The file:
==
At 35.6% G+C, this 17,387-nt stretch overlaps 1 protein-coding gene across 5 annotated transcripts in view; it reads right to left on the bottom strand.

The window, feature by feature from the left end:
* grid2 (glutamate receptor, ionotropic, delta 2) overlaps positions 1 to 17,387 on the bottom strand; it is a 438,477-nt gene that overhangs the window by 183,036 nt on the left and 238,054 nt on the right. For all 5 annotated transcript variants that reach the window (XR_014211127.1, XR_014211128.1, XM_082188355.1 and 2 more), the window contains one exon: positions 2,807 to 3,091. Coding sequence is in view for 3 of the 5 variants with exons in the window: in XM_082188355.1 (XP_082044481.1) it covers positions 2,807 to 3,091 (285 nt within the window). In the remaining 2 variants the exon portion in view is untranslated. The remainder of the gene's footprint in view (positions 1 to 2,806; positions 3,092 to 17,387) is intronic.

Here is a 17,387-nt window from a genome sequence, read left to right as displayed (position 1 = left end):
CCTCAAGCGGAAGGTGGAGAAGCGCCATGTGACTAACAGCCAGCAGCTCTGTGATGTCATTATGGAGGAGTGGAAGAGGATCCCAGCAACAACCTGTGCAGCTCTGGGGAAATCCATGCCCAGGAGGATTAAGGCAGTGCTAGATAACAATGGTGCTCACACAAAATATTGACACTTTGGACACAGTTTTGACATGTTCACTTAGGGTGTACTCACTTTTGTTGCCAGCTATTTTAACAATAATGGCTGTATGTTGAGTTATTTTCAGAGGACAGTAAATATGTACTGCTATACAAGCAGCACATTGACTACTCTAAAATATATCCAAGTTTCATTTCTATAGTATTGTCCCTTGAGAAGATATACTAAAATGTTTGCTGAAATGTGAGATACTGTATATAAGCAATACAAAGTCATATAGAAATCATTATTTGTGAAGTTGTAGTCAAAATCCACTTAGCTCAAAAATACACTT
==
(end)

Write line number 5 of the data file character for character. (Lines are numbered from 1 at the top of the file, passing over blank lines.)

CCTCAAGCGGAAGGTGGAGAAGCGCCATGTGACTAACAGCCAGCAGCTCTGTGATGTCATTATGGAGGAGTGGAAGAGGATCCCAGCAACAACCTGTGCAGCTCTGGGGAAATCCATGCCCAGGAGGATTAAGGCAGTGCTAGATAACAATGGTGCTCACACAAAATATTGACACTTTGGACACAGTTTTGACATGTTCACTTAGGGTGTACTCACTTTTGTTGCCAGCTATTTTAACAATAATGGCTGTATGTTGAGTTATTTTCAGAGGACAGTAAATATGTACTGCTATACAAGCAGCACATTGACTACTCTAAAATATATCCAAGTTTCATTTCTATAGTATTGTCCCTTGAGAAGATATACTAAAATGTTTGCTGAAATGTGAGATACTGTATATAAGCAATACAAAGTCATATAGAAATCATTATTTGTGAAGTTGTAGTCAAAATCCACTTAGCTCAAAAATACACTT